It would be unfair to jump on the Frenchman’s back as his team-mates act mostly the same when the ball goes inside the opponent’s box. Gervinho and Walcott have screwed up some of our counter-attacks due to desire to score themselves as well. Statistics can fool a bit if you don’t see actual things on the field. For instance, Walcott got himself an assist for Podolski’s goal against Norwich; what stats won’t tell you is that Walcott was dwelling on the ball on the right after Giroud’s flick-on released him (Walcott was offside), attempting to beat the defender and, when he was left with a tight angle and no free space, he decided to pass the ball to Podolski outside the box, who pulled out an individual effort to create himself a space and take a shot to seal our victory.
The worst part is that we have seen a glimpse of how we should play in that match at Anfield. There was a GIF-file after that match in which our players (I think Gibbs, Cazorla and Podolski) make a triangle on the left flank. I can’t recall of many triangles we pulled after that one.
Our players – with fine exception of Aaron Ramsey – tend to attack the ball, despite their team-mates might be having a better position after “the dummy”. In my humble opinion, Ramsey is a unique player in our team when it comes to this, and that’s one of the reasons I would like Wenger and/or his successor to stick with Aaron in years to come.
A brief look at the Premiership table would imply that there is nothing that we should be worried about regarding our attack. We have scored 65 goals (before match with FAnchester United) which is third best record in the league. 65 goals in 34 matches makes average 1,91 goals per game. Not bad at all. However, there is a problem when it comes to distribution of goals – we have scored 7 against Newcastle, 6 against Southampton, 5 against Reading (away), West Ham and Spuds and 4 against Reading (home). That means we have scored 32 goals out of 65 in just six matches. That leaves us with 33 goals in 28 matches or just 1,17 per game.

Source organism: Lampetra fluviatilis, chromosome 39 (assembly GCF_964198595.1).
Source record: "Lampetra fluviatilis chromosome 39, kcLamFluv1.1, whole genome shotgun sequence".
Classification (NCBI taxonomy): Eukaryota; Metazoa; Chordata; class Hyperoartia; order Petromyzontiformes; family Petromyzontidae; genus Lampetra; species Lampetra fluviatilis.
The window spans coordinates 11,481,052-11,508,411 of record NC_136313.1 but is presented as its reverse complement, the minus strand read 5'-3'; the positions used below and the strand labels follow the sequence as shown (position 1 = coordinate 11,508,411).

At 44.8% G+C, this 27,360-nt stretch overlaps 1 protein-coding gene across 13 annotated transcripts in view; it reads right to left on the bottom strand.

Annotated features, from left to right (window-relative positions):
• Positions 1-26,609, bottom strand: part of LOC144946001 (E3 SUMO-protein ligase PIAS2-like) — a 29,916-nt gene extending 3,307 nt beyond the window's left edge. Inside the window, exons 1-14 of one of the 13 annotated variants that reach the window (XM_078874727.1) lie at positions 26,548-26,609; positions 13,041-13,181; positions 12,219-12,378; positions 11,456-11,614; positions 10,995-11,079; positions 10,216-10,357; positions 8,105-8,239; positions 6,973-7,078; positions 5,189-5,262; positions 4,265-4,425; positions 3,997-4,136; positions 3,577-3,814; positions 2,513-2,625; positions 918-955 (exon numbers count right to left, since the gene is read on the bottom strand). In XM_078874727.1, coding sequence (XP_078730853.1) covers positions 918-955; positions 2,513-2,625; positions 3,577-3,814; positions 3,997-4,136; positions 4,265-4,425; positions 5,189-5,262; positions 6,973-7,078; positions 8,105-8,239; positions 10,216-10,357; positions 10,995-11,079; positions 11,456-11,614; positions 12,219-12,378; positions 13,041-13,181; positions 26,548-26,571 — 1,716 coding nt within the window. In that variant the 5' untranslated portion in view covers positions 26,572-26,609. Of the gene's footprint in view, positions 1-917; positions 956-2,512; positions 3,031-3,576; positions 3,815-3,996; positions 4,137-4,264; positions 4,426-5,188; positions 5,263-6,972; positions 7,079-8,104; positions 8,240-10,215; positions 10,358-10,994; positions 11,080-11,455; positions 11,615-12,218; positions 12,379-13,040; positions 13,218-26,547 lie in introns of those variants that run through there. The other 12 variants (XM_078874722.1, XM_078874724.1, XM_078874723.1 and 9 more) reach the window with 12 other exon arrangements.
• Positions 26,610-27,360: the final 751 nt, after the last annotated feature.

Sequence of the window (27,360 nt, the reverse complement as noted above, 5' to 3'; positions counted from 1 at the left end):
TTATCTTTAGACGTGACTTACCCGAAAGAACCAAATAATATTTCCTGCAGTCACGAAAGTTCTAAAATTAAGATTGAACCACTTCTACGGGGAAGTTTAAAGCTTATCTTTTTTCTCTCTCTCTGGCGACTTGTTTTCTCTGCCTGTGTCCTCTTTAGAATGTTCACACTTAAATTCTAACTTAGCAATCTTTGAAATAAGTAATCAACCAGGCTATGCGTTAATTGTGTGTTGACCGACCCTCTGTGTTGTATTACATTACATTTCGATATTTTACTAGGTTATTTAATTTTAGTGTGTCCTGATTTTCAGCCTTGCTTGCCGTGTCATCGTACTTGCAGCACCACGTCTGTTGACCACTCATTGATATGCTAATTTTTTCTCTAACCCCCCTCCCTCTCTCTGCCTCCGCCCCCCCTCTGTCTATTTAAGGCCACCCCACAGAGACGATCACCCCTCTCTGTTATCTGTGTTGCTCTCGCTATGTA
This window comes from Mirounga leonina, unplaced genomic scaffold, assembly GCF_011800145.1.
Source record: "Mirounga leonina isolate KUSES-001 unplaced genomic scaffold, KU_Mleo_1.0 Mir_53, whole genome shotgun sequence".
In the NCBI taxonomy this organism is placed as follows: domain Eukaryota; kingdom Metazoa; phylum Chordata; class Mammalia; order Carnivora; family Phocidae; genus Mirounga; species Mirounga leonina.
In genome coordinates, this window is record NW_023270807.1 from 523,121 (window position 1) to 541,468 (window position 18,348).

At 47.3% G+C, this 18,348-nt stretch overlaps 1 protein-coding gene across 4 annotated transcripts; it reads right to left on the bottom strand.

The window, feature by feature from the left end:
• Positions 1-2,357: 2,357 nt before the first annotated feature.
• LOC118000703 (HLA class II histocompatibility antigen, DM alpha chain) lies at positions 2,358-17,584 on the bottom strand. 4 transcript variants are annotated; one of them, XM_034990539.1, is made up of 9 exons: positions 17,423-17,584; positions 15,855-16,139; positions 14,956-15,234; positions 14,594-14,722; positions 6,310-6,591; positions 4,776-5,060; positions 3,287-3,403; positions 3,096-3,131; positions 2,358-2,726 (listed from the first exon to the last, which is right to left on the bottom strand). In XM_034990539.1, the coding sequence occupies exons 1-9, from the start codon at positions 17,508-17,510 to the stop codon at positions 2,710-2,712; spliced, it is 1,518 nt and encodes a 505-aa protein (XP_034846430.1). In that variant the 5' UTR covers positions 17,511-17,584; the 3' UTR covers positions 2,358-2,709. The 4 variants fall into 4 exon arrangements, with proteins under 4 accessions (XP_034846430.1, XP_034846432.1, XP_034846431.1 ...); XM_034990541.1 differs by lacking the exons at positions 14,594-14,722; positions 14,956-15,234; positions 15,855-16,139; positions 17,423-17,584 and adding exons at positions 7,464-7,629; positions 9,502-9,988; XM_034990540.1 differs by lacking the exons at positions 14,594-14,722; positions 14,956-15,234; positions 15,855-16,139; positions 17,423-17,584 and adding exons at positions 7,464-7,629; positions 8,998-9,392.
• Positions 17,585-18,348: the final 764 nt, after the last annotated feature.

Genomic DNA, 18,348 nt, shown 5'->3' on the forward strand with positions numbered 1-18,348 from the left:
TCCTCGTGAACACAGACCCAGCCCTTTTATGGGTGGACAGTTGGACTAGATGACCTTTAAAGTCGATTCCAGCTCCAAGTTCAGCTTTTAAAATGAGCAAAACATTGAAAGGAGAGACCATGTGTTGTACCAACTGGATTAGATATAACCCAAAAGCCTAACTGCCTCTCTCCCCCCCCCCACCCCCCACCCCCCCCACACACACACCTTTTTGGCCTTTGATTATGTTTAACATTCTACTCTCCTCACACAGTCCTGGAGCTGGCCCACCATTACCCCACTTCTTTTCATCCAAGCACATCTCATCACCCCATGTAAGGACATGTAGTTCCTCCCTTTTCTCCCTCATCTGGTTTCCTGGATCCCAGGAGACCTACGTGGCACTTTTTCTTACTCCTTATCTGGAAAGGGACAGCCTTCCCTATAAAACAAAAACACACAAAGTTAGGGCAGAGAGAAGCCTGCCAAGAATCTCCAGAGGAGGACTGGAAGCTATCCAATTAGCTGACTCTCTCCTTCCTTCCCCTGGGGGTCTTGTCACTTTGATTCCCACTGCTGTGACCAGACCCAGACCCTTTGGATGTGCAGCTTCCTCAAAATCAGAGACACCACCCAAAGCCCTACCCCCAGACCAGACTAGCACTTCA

It’s obvious that we lack consistency as well as ability to score goals against top teams. Top teams are harder to break; relying only on individual efforts of our best players, and that’s something that we need as much as another top-class striker. One of the greatest Yugoslav and Croatian coaches of all times and one of the founders of Hajduk Split, Luka Kaliterna (also known as Barba Luka) used to say that it is the quality display that scores goals and not players, and that football is more played by those who don’t possess the ball than by those who do.
Watching recent Champions’ League matches in which German direct football (Bayern) dominated over the Spanish style of football build around ball-possession (Barcelona), and football built around automatic off-the-ball movements (Borussia Dortmund) dominating over direct football build around expensive world-class players (Real Madrid), was something that would make late Kaliterna smile, but also something that we should take note of, especially the latter example.
Borussia Dortmund had less ball possession against Manchester Oilers in Group Stage at Etihad, but anyone who watched that game will have noticed that they should have won with at least a three-goal margin (the very same Oilers that are second in English Premier League), despite only 39 % of possession.
Same thing happened against Real Madrid on Wednesday as Spanish giants had most of the ball (51 %) while Borussia enjoyed quality of possession. Their players have formed brilliant counter-attacks, and attack with triangles under Klopp, with off-the-ball movement and anticipation of their team-mates moves of the highest level.
It might have something to do with the current policy of German football in which Matthias Sammer has imported a philosophy of automatism from the very first football steps. His intention was to reduce the time with the ball to one second or less in order to fight against Spanish domination which was based on half-a-touch football. Marco Reus recently spoke about his understanding with Goetze (sadly, that partnership will continue only at international level after the summer), and how he knows where Goetze is without watching.
There is a new revolution on the horizon and it will be of the highest importance not to miss out of it.
Pre-season and match preparation must be focused on our players’ understanding on both sides of the pitch, as it might turn out to be the best weapon against all Abramovichs, Fergusons and Sheiks that have ruled English football since 2004-05.
I understand that there is a reason for commercial Asian tours, as Arsenal have been rather popular there as well, but even those tours should serve more to reaching tactical perfection and automatism than commercial purposes.
Written by: Admir.